Jess Search speaks with Hamdi Ulukaya at the Skoll World Forum 2017 #SkollWF 2017

Jess Search speaks with Hamdi Ulukaya at the Skoll World Forum 2017 #SkollWF 2017

And our next guest is one
of the most exciting businessmen whose work is helping to make
that necessity a reality. He’s a brilliant entrepreneur. When he arrived
in America at the age of just twenty-two, he spoke very little English and had
only a few thousand dollars in his pocket. In fact, I believe he even milked cows
at one point to pay his way through college. Today he is the founder of the multi-billion
dollar yogurt enterprise Chobani. Yeah that alone, and he’s not sure he’ll call
himself a social entrepreneur but we’ll talk about that
when he comes out here. But he does say the business is still
the most effective way to change the world, and his mission with Chobani
is to inspire a new way of business, a new way of work and
a new way of innovation. Skoll World Forum, please welcome
Hamdi from Chobani. So Hamdi, you studied political science
Ankara University and I think that means I can throw you right in the deep
end with a really big question which is ‘How does capitalism
need to change?’ I could be understood that you couldn’t change it
with politics, you could change it with yogurt. So, and I love that and
then start making yogurt. Just let me tell you this, this is, I prayed about this but I never
thought it was gonna be this. And Jess, thank you. This is amazing. The energy here, and I’ve been to very energy
places but this is what we look for today. This is what we need, this is what we’ve…
like a, like a thirsty person in the desert, this is the human spirit that needed and I am so glad
to be here so thank you very much for inviting me. You’re so welcome. Look I, interest me as a businessman,
I hated cereals and I hated rich growing up. I’m a son of a shepherd, a nomad.
I grew up, up in the mountains. A beautiful life growing up in the mountains
and making cheese and yogurt. and coming back to our village,
growing up as a Kurdish. And we would see the rich and their behavior
and the businesses, lush companies and it didn’t align what my mother was teaching
so I never thought I would end up becoming this. I never thought I would
get involved with business. I would always think of myself to be other side
and when I was building my work, the only thing that I wanted to do is I don’t
want to be the one who I grow up hating. So how do I do that? So every day there’s
a quality check that you do and say, “Okay, have I become that one yet?? And I haven’t, I haven’t publicly
said this many times except my colleagues that I work with in the plant
last time we did the Chobani shares. Now I’ll say it here, it’s very private
because I’m really inspired. I put my Mom’s… you know, in Kurdish tradition
you put some head scarf in the head and she had a green one that, the day that she passed
away and I always hold on to it and Lewis knows. On my Chobani hat
I always put that under. For years and for as much as
I remember when I start Chobani. The reason I did that is, if I get drunk,
if I, if I lose the way it is, and if there’s nobody can correct me,
there’s only one person could correct me. That would be my Mom so if I carry that in here,
I know I could go wrong but she would teach me otherwise. We need, we need powerful people not
only relatives but powerful people in our life to keep us right because
in the end, those ideas are right. What Winnie said is 100% right. But when you are in the world
of business, entrepreneurship and social interpretation, whatever it is,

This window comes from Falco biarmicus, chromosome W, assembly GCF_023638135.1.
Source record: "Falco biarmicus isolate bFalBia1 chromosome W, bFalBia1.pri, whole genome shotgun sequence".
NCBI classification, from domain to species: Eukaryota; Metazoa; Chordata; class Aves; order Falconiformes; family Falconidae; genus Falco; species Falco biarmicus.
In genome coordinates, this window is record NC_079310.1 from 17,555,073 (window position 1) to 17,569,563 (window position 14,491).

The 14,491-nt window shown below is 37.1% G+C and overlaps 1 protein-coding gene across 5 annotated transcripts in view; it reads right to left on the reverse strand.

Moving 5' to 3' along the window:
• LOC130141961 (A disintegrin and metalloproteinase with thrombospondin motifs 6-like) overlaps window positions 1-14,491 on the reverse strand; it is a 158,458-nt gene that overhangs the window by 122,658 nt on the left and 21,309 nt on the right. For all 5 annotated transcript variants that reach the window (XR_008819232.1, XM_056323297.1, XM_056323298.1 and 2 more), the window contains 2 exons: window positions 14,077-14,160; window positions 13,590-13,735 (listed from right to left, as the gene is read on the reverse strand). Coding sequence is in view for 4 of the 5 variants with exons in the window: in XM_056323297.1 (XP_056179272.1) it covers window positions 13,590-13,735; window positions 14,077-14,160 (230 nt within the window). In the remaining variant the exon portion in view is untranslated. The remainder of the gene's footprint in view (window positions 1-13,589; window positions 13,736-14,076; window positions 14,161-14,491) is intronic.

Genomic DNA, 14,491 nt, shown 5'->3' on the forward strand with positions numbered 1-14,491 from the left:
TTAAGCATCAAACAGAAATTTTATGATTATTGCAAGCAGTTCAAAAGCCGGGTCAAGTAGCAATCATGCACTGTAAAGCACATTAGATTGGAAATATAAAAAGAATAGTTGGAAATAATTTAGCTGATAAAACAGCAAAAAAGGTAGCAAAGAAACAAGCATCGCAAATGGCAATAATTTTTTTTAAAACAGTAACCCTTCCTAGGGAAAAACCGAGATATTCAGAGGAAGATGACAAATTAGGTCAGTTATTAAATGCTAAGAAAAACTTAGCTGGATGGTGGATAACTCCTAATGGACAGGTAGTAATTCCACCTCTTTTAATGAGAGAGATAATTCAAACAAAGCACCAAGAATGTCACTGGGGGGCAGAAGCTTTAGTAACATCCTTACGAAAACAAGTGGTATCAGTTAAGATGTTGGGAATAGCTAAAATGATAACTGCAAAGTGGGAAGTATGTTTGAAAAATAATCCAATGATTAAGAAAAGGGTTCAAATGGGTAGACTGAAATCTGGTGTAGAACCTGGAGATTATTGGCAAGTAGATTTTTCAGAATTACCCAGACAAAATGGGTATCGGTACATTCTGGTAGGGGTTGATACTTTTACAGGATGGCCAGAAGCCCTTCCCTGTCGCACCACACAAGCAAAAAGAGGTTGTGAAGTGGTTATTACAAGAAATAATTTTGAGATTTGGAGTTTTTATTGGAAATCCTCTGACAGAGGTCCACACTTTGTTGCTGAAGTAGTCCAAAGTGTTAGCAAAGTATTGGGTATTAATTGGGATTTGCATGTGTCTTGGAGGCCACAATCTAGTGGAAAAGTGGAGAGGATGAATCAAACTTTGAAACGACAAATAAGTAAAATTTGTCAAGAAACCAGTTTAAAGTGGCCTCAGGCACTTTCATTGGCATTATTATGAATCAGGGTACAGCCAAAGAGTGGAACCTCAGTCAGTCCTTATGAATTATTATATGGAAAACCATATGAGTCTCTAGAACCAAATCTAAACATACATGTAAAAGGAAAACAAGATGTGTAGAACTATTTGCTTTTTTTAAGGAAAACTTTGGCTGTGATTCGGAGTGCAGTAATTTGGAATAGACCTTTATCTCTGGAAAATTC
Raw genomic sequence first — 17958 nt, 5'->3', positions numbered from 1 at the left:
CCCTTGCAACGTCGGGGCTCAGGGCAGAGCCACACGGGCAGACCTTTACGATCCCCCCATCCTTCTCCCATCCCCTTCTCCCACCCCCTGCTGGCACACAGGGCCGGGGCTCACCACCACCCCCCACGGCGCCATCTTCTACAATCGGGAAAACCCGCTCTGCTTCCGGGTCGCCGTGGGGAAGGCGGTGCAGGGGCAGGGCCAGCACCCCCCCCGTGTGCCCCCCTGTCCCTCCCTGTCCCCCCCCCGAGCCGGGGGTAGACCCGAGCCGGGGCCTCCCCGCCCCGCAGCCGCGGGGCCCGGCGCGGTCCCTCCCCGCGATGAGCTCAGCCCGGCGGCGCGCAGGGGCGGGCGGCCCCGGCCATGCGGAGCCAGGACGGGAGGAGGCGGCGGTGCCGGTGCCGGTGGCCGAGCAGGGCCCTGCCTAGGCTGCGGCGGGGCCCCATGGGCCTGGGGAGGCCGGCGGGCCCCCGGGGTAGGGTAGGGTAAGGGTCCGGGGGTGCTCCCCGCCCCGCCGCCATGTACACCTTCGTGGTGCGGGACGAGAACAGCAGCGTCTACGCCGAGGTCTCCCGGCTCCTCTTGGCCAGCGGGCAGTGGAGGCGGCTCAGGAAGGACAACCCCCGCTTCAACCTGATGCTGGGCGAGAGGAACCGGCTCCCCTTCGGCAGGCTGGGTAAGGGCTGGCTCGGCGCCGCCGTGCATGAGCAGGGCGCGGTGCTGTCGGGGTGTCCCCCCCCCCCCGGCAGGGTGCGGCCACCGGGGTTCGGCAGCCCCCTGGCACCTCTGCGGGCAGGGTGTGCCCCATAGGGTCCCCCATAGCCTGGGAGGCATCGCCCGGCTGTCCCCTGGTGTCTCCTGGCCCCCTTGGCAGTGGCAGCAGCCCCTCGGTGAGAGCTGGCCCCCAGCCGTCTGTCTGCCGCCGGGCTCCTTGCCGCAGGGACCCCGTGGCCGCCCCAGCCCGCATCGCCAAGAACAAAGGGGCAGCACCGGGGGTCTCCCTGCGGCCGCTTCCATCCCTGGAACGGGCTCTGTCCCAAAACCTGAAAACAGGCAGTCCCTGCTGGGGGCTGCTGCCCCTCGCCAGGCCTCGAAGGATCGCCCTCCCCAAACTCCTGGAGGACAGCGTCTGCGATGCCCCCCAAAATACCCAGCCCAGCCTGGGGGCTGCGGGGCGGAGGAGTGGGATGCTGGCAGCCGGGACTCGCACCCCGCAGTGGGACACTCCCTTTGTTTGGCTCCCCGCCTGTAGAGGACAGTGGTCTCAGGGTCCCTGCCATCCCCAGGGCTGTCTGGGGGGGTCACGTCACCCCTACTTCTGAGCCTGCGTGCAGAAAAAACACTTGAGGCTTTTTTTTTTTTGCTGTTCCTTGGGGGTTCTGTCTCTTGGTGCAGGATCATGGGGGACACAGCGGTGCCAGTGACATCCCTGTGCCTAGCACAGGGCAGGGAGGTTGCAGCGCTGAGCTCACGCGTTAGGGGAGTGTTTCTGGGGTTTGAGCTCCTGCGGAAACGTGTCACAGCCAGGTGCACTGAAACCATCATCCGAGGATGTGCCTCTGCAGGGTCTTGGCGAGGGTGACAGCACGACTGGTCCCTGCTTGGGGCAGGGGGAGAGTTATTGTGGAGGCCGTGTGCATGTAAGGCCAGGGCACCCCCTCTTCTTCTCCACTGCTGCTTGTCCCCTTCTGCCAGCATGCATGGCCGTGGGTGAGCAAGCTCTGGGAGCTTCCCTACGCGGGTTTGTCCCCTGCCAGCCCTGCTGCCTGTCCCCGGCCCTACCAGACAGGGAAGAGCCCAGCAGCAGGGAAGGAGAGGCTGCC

you can engage with money. And then you get engaged with power, you get
engaged with fame, you get engaged with a lot of stuff and it’s very easy to lose
the sight of it and I have. Then you are in search of someone to come to tell you,
‘Okay you’ve got to come to the right place’. And then the business is fun. And you ask me outside why you don’t
call yourself a social entrepreneur and I met Bill this morning who are the founder
of the idea and hundreds of them. Of course I would be honored
to be called social entrepreneurship. But what we have to do and I am just
gonna stop there, is it’s okay to be angry. I love things but I am also,
I hate things too. But also we need to channel
that into right place. And I didn’t want Chobani organization to become
like a idea of a church or and NGO or anything like that. I wanted it to be a competitive innovator and I’m angry about the competitor doing wrong
which is for us is the big food and you know, the type of a CEO or president
or whatever they call themselves and, and being angry about it
and to channel that to a certain way and you’ve been in the market place,
the good people has to win. He thinks we’re so much nicer you think…
so much nicer. We’re angry, right guys? So then I’m social entrepreneur. Okay. You’re in. Let’s talk about your response
to the refugee crisis. It’s something which you’ve been involved
in both as a philanthropist and as businessman. And I think that’s really interesting.
We have heard when you sang charity cannot be the only response to these
problems and I feel like you’ve come at that in both ways because you donated
$2 million to NHCR and you’ve also made a pledge to give away
more of your wealth to the issue. But you’ve also really tried to embed response
to that into your business itself. I think that currently four hundred of your employees,
one-fifth of your employees, are refugees. Do you want to speak to how you got
involved and what your philosophy is? Sure. You know, starting with Chobani
I started in upstate New York, a little town and the factory
was closed after 90 years. And the way I started is five factory
workers and myself; and a little anecdote there is the first board meeting
I had was for all Kraft workers and myself. And the first board meeting we decided
that we’re going to paint the wall outside. It hasn’t been painted for 25 years, right so, and the guy one of them said ‘Hamdi, that’s fine we’ll
do that but tell me you have more ideas than that’. Honest to God I did not have
any other idea. And these guys are gonna bet on me to not to move
or look for any other jobs to just lost a job and I was the only Turkish guy,
Kurdish, Turkish whatever, and in that town they had not seen